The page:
With a name like For A Change the choice of theme for the last lead story was an obvious one: living with change. And of course it's not only at milestone moments like these that we face change. We wake up to it every day - global change, institutional change, personal change.
Read the papers and watch the television and you are left with the feeling that the world is in chaos - environmentally, morally, spiritually. The founder of Initiatives of Change, Frank Buchman, believed that the only thing to do in a crisis was to help people to change. If that is true, we've all got a lot of work to do - starting with ourselves. And therein lies some of the best news the world has ever heard - that however bad things get there is always the next step for each of us to take.
Here in the UK, there are signs of a growing awareness of the need to live with a conscience; department stores invite consumers to drink fair-trade beverages; the Post Office encourages people to make small changes at home such as using energy-saving light bulbs; and a bunch of people called 'We Are What We Do' have launched a global movement calling for small actions which can affect real change in other people and the planet.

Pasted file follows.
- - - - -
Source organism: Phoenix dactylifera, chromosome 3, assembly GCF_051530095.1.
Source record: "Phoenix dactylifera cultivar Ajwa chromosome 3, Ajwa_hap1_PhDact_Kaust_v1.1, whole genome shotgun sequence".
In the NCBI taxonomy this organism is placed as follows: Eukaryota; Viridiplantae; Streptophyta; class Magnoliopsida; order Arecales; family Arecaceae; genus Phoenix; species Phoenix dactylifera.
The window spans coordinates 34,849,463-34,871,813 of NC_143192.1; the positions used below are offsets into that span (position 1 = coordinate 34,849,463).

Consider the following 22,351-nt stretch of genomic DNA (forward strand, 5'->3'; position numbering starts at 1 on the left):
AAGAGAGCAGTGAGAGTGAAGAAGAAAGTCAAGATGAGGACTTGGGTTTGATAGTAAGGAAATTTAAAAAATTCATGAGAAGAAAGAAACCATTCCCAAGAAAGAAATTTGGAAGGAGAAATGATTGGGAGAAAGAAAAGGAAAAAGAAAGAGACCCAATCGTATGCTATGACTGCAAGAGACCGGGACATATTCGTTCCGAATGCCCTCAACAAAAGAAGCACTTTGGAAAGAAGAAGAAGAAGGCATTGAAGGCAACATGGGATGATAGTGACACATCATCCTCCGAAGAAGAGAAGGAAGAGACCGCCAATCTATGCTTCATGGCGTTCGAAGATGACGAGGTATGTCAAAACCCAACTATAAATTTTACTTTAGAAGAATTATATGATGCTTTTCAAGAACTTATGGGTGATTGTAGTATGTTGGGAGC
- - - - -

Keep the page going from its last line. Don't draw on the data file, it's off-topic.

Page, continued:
In their first book, 'Change the World For a Fiver' (Short Books, 2004), they promoted 50 ethical actions from recycling mobile phones to refusing plastic bags. A Ugandan head teacher read the book and launched an 'antibigamy' campaign to combat a big problem in his country. Now there's a new book, 'Change the World 9 to 5' (Short Books, 2006) with 50 actions aimed at large organisations: businesses, hospitals, schools.
Some might say that such initiatives trivialise the seriousness of the change needed in our world. What I like about them is the attitude of care they engender in folk. For, as someone once said, 'What the world most needs is deep people'. That is surely worth reflecting on as we approach Christmas with its invitation to a New Year.